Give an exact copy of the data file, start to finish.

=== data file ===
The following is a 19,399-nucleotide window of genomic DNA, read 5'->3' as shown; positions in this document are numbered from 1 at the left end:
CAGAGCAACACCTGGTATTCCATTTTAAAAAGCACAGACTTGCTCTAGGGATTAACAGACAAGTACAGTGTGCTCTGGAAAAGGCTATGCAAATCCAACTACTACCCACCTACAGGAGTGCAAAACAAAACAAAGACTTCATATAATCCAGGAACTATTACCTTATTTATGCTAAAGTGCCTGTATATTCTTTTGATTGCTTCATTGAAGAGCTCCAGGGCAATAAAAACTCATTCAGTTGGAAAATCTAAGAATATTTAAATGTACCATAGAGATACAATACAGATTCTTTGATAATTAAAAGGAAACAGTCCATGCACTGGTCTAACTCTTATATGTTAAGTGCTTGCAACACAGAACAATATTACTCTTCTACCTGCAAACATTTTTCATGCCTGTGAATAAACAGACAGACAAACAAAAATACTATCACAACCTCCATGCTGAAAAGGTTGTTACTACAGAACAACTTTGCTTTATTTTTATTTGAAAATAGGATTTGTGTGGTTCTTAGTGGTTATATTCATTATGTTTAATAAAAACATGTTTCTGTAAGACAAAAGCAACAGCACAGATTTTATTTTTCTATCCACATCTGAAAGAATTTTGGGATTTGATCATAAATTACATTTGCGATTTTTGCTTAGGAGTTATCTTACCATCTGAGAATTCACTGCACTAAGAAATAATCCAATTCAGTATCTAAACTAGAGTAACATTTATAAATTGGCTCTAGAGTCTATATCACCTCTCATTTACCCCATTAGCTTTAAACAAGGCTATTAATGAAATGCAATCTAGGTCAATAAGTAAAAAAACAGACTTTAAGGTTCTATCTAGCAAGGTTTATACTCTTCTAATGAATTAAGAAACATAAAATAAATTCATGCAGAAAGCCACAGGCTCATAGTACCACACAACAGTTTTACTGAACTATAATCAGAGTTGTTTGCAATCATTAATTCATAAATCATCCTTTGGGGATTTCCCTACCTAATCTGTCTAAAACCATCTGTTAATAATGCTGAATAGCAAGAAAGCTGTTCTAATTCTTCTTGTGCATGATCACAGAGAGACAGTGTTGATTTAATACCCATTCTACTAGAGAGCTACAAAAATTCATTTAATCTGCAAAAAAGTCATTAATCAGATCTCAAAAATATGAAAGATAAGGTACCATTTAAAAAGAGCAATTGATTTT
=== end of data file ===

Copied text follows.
The following is a 19,399-nucleotide window of genomic DNA, read 5'->3' as shown; positions in this document are numbered from 1 at the left end:
CAGAGCAACACCTGGTATTCCATTTTAAAAAGCACAGACTTGCTCTAGGGATTAACAGACAAGTACAGTGTGCTCTGGAAAAGGCTATGCAAATCCAACTACTACCCACCTACAGGAGTGCAAAACAAAACAAAGACTTCATATAATCCAGGAACTATTACCTTATTTATGCTAAAGTGCCTGTATATTCTTTTGATTGCTTCATTGAAGAGCTCCAGGGCAATAAAAACTCATTCAGTTGGAAAATCTAAGAATATTTAAATGTACCATAGAGATACAATACAGATTCTTTGATAATTAAAAGGAAACAGTCCATGCACTGGTCTAACTCTTATATGTTAAGTGCTTGCAACACAGAACAATATTACTCTTCTACCTGCAAACATTTTTCATGCCTGTGAATAAACAGACAGACAAACAAAAATACTATCACAACCTCCATGCTGAAAAGGTTGTTACTACAGAACAACTTTGCTTTATTTTTATTTGAAAATAGGATTTGTGTGGTTCTTAGTGGTTATATTCATTATGTTTAATAAAAACATGTTTCTGTAAGACAAAAGCAACAGCACAGATTTTATTTTTCTATCCACATCTGAAAGAATTTTGGGATTTGATCATAAATTACATTTGCGATTTTTGCTTAGGAGTTATCTTACCATCTGAGAATTCACTGCACTAAGAAATAATCCAATTCAGTATCTAAACTAGAGTAACATTTATAAATTGGCTCTAGAGTCTATATCACCTCTCATTTACCCCATTAGCTTTAAACAAGGCTATTAATGAAATGCAATCTAGGTCAATAAGTAAAAAAACAGACTTTAAGGTTCTATCTAGCAAGGTTTATACTCTTCTAATGAATTAAGAAACATAAAATAAATTCATGCAGAAAGCCACAGGCTCATAGTACCACACAACAGTTTTACTGAACTATAATCAGAGTTGTTTGCAATCATTAATTCATAAATCATCCTTTGGGGATTTCCCTACCTAATCTGTCTAAAACCATCTGTTAATAATGCTGAATAGCAAGAAAGCTGTTCTAATTCTTCTTGTGCATGATCACAGAGAGACAGTGTTGATTTAATACCCATTCTACTAGAGAGCTACAAAAATTCATTTAATCTGCAAAAAAGTCATTAATCAGATCTCAAAAATATGAAAGATAAGGTACCATTTAAAAAGAGCAATTGATTTT